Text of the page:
This stand-alone mystery is one of Christie’s oddest crime novels, which is probably why it’s one of her books that stuck in my memory the most.
I don’t necessarily think it’s an example of Christie at her best; the non-linear plot meanders somewhat and the resolution is far too abrupt. But it’s certainly one of her most interesting books, with some unusual elements that I can’t remember seeing anywhere else in Christie’s oeuvre.
Most of the story is told from the perspective of Mark Easterbrook, a scholarly type who feels rather out of step with the modern world and in particular the bohemian crowd frequenting the cafes of Chelsea, London where he resides. While sipping a coffee in such one cafe, he witnesses a vicious fight between two young women over a man. A week later, he happens to see the name of one of the women mentioned in the Deaths column of a newspaper – a sad and tragic thing to happen to someone so young, but nothing unduly suspicious.
The narrative then jumps to a third person perspective to describe an important event not witnessed by Mark, a murder of a Catholic priest called upon to attend to a dying woman wishing to confess a sin. A list of names is found on the priest’s body, including that of the young woman from the Chelsea cafe. Through a series of coincidences, Mark gets entangled in the mystery of the list and, together with the police, tries to figure out how it all fits together. It all points to a sinister organisation specialising in removing unwanted persons for money, which may involve… witchcraft?
The whole occult angle is foreshadowed early on in the book, when Mark and his lady friend Hermia (beautiful, intelligent, a perfect life companion… on paper that is) discuss Macbeth and its witches. In restrospect, the book also pretty much foreshadows the eventual mastermind reveal, though I think that it becomes an easy guess way before the final denouement. Christie does a great job playing around with the credibility of witchcraft: Mark’s rational modern mind of course rejects the whole thing as utterly preposterous, but all the while there’s a tiny part of him wondering that maybe, just maybe, it’s possible to kill a person through the power of the mind.
This is one of Christie’s books where the presence of the author herself is strongly felt. There’s the guest appearance of Mrs Ariadne Oliver the crime writer, who once again delivers some entertaining meta commentary on the frustrations of her profession and the challenges of the mystery genre:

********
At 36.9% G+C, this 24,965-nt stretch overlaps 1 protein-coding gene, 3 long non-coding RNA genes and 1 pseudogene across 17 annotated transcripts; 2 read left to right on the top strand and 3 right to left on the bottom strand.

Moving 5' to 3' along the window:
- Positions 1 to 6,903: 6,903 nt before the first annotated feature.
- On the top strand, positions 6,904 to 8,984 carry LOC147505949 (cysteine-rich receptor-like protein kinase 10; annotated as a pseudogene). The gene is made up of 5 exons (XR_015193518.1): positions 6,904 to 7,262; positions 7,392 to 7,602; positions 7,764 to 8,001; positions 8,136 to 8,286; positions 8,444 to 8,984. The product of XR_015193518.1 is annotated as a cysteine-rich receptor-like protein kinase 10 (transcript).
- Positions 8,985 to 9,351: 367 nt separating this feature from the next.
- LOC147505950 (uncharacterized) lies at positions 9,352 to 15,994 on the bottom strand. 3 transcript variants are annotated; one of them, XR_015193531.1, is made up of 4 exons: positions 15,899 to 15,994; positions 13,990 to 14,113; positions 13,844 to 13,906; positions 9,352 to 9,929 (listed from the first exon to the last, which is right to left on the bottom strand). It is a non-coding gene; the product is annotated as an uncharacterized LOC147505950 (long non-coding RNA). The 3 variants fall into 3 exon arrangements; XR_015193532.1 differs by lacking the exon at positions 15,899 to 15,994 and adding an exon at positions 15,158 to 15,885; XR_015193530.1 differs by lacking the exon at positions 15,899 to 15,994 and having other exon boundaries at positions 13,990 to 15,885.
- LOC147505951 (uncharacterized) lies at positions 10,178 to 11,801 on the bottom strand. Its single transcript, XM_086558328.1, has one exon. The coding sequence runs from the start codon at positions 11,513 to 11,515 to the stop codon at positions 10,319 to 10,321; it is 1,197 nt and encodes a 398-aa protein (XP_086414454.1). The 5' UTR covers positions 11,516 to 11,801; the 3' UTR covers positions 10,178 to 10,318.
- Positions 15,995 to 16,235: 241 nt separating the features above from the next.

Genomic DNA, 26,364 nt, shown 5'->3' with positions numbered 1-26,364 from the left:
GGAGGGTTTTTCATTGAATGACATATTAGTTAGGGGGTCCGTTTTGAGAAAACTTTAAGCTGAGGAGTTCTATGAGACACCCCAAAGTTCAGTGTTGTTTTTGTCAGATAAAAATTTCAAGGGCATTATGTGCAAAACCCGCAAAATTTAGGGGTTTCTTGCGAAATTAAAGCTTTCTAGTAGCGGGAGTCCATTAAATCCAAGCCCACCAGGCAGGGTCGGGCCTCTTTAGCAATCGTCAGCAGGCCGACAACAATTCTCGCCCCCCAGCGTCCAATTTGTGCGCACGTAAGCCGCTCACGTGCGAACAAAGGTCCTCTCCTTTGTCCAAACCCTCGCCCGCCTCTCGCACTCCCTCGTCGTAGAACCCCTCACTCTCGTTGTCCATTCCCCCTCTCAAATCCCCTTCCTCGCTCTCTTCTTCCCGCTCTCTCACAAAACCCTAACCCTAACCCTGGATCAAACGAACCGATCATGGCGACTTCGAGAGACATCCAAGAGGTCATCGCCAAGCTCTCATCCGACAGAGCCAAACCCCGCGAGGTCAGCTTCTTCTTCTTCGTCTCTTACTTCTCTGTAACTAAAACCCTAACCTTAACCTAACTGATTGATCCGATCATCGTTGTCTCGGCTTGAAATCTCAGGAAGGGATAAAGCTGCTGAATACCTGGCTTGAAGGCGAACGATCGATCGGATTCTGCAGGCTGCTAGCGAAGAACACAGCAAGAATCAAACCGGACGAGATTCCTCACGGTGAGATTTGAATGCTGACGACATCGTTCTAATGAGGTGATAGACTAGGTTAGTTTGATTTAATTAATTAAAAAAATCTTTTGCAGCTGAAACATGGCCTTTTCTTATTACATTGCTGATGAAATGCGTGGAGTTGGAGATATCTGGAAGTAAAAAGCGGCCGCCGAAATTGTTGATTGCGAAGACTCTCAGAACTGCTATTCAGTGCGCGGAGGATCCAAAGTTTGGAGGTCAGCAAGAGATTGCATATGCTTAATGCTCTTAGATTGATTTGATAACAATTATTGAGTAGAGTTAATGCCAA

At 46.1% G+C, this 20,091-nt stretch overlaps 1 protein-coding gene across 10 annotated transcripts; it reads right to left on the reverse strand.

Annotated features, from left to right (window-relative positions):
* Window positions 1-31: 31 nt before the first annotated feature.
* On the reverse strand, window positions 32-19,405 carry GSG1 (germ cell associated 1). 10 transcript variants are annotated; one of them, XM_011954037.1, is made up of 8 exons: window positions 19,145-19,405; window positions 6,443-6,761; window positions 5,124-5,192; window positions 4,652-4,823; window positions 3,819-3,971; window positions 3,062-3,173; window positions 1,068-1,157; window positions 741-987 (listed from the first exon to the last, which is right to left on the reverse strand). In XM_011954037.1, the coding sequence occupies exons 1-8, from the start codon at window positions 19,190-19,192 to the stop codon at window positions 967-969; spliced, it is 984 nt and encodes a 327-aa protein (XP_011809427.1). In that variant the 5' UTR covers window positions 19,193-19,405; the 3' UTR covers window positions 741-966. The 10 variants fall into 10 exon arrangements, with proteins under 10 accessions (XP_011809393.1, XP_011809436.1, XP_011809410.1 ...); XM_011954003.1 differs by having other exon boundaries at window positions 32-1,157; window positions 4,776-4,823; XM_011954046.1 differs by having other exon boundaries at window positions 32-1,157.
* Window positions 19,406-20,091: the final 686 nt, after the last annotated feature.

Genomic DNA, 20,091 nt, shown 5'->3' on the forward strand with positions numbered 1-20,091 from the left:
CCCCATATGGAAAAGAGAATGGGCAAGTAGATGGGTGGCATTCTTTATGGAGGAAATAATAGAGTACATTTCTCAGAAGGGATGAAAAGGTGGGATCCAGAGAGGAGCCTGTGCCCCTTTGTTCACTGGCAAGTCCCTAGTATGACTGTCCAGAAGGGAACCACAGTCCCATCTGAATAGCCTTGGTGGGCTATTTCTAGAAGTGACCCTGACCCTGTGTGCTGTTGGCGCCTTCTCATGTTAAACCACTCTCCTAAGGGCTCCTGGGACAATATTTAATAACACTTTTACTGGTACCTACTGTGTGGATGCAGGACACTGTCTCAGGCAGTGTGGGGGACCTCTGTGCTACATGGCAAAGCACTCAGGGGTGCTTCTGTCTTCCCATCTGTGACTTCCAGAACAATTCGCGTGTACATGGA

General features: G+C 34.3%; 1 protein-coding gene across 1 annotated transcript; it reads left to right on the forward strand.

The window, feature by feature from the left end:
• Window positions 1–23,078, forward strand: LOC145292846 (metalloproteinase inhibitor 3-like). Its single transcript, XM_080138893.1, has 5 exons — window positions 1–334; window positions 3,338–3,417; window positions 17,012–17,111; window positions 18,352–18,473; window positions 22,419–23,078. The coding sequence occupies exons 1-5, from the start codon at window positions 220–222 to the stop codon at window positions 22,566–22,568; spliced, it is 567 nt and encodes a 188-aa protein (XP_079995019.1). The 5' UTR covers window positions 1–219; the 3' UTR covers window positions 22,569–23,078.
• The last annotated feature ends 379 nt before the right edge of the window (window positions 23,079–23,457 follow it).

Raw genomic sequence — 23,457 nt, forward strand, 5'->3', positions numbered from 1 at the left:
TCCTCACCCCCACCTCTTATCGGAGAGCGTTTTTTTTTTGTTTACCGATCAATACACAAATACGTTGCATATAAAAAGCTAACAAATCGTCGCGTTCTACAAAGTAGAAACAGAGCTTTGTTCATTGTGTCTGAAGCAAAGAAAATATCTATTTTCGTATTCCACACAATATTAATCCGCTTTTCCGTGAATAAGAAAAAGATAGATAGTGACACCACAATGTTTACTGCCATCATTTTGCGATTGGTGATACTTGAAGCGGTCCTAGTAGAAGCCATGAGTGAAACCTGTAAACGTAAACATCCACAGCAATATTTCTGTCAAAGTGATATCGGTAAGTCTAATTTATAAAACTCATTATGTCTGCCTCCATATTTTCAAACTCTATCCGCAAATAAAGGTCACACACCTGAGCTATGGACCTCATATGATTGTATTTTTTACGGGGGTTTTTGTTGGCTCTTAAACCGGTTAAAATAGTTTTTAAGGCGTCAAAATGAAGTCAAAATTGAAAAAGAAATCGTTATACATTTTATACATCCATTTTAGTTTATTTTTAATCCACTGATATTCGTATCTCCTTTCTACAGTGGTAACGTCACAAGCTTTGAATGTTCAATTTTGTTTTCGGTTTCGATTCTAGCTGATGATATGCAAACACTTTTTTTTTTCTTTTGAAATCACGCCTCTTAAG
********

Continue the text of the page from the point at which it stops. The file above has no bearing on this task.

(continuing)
“Say what you like, it’s not natural for five or six people to be on the spot when B is murdered and all to have a motive for killing B – unless, that is, B is absolutely madly unpleasant and in that case nobody will mind whether he’s been killed or not, and doesn’t care in the least who’s done it.”
But Christie also seems present in the words of Mark as he muses on the contemporary world, its conveniences, the hidden dangers of technology, the young generation and their unfathomable tastes in dress styles. I also always appreciate the nods to the long-time readers when characters and locations from the past Christie novels are referenced; here, a couple of major characters from Cards on the Table pop up in the background as Mark’s relatives and aides.
Among the negatives, the progression of the story feels rather jerky and a major plot point is resolved by a character just happening to remember a random article they’ve read in the past, a sort of convenient memory that’s hardly ever satisfying. Still, The Pale Horse – Christie’s fiftieth-something novel – at the very least can’t be accused of the author reheating the same old stale murder mystery. When a writer can still be inventive in their twilight period, you gotta take off your hat to them.